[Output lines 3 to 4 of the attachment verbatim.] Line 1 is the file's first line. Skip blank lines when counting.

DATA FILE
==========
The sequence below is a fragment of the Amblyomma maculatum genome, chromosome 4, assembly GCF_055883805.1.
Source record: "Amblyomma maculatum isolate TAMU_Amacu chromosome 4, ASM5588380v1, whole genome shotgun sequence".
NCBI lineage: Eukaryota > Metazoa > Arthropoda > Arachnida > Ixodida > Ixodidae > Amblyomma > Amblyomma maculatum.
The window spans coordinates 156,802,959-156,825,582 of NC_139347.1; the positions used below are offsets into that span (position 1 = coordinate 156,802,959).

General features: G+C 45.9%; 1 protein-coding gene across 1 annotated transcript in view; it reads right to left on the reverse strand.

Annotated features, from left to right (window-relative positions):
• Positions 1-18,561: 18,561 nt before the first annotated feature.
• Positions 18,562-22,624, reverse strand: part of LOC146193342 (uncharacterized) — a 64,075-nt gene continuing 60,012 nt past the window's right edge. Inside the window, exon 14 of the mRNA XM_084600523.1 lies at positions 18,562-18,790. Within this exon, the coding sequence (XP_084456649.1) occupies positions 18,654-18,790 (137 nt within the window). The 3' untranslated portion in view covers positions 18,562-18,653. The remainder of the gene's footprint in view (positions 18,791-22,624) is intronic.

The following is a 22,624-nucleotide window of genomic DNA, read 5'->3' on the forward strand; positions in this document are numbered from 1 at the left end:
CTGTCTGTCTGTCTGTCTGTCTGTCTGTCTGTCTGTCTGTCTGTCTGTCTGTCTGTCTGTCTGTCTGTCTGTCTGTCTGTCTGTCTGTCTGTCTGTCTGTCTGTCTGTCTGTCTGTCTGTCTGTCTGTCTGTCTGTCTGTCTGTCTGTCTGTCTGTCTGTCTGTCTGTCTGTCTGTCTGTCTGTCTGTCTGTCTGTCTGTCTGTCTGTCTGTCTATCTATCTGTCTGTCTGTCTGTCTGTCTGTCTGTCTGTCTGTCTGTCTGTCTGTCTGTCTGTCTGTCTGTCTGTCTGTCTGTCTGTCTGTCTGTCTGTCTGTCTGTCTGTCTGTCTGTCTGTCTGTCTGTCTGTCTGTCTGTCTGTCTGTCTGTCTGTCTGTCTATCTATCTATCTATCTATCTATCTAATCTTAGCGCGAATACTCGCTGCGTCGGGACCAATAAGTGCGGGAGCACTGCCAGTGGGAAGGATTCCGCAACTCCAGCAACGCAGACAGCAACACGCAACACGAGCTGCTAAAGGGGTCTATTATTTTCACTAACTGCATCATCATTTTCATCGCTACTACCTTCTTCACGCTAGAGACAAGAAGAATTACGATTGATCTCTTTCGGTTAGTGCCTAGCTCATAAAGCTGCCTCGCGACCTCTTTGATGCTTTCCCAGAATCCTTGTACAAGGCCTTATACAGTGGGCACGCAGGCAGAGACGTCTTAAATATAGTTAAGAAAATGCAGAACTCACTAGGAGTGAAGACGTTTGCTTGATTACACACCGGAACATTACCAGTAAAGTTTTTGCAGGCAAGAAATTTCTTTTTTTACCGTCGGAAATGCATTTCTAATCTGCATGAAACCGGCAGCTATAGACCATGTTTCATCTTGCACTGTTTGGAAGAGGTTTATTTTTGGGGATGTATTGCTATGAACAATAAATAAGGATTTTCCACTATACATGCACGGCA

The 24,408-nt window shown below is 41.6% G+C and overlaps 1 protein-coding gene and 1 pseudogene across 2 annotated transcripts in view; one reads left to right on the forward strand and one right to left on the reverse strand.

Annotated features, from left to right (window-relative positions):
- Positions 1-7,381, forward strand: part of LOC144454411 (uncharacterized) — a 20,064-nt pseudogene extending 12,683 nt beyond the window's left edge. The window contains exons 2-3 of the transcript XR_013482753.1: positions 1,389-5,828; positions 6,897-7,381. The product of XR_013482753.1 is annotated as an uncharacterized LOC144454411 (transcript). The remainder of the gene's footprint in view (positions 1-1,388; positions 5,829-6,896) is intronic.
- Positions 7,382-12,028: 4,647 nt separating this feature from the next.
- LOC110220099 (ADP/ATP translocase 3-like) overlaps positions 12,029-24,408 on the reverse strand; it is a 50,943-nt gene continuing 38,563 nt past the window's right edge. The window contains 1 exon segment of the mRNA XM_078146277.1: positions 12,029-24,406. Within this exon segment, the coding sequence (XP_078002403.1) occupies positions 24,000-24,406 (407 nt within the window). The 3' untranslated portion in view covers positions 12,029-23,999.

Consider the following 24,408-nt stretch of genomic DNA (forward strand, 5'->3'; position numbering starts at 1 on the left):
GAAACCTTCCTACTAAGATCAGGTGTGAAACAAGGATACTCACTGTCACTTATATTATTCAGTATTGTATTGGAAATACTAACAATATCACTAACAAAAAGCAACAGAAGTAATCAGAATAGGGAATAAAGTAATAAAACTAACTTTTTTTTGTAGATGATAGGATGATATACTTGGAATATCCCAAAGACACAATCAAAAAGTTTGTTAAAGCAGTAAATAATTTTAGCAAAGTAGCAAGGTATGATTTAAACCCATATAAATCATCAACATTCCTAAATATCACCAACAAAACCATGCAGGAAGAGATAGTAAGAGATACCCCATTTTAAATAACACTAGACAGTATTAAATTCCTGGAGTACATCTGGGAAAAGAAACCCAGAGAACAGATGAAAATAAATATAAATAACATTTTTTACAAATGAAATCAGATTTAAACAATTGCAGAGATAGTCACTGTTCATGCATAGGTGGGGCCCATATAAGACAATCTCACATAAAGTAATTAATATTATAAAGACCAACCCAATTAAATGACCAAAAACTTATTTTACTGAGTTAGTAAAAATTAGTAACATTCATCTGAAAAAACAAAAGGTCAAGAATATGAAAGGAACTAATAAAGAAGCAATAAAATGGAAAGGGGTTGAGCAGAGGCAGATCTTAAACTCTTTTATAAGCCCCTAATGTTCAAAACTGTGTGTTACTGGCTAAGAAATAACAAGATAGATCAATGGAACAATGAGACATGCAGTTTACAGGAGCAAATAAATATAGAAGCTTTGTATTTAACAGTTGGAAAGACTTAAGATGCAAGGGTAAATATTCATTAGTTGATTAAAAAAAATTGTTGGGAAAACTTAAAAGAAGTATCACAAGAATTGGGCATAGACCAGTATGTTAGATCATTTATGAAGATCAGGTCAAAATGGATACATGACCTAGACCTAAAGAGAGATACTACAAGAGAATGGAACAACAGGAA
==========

NCBI lineage: Eukaryota > Metazoa > Arthropoda > Arachnida > Ixodida > Ixodidae > Amblyomma > Amblyomma maculatum.
The window spans coordinates 156,802,959-156,825,582 of NC_139347.1; the positions used below are offsets into that span (position 1 = coordinate 156,802,959).